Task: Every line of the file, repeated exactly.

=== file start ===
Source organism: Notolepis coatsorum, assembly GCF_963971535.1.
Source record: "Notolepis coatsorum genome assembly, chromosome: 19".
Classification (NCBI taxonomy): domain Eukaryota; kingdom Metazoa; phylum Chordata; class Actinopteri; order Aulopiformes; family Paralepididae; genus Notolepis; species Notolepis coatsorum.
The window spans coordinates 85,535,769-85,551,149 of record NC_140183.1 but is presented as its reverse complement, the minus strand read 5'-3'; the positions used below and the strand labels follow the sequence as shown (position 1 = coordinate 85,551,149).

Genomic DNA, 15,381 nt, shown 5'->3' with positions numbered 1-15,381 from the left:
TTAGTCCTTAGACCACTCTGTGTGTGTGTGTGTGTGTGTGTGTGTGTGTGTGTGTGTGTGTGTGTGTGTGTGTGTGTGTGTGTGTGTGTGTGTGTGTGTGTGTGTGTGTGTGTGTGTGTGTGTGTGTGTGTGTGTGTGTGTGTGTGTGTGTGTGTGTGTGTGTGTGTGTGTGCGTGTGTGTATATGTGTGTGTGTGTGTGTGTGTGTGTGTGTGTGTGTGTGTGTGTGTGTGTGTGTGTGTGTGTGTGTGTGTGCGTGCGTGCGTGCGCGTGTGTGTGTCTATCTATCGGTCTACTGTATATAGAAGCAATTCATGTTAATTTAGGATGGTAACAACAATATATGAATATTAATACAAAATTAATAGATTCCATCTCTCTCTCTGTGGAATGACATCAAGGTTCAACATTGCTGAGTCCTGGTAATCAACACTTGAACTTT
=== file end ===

Source organism: Notolepis coatsorum, assembly GCF_963971535.1.
Source record: "Notolepis coatsorum genome assembly, chromosome: 19".
Classification (NCBI taxonomy): domain Eukaryota; kingdom Metazoa; phylum Chordata; class Actinopteri; order Aulopiformes; family Paralepididae; genus Notolepis; species Notolepis coatsorum.
The window spans coordinates 85,535,769-85,551,149 of record NC_140183.1 but is presented as its reverse complement, the minus strand read 5'-3'; the positions used below and the strand labels follow the sequence as shown (position 1 = coordinate 85,551,149).

Genomic DNA, 15,381 nt, shown 5'->3' with positions numbered 1-15,381 from the left:
TTAGTCCTTAGACCACTCTGTGTGTGTGTGTGTGTGTGTGTGTGTGTGTGTGTGTGTGTGTGTGTGTGTGTGTGTGTGTGTGTGTGTGTGTGTGTGTGTGTGTGTGTGTGTGTGTGTGTGTGTGTGTGTGTGTGTGTGTGTGTGTGTGTGTGTGTGTGTGTGTGTGTGTGTGCGTGTGTGTATATGTGTGTGTGTGTGTGTGTGTGTGTGTGTGTGTGTGTGTGTGTGTGTGTGTGTGTGTGTGTGTGTGTGTGCGTGCGTGCGTGCGCGTGTGTGTGTCTATCTATCGGTCTACTGTATATAGAAGCAATTCATGTTAATTTAGGATGGTAACAACAATATATGAATATTAATACAAAATTAATAGATTCCATCTCTCTCTCTGTGGAATGACATCAAGGTTCAACATTGCTGAGTCCTGGTAATCAACACTTGAACTTT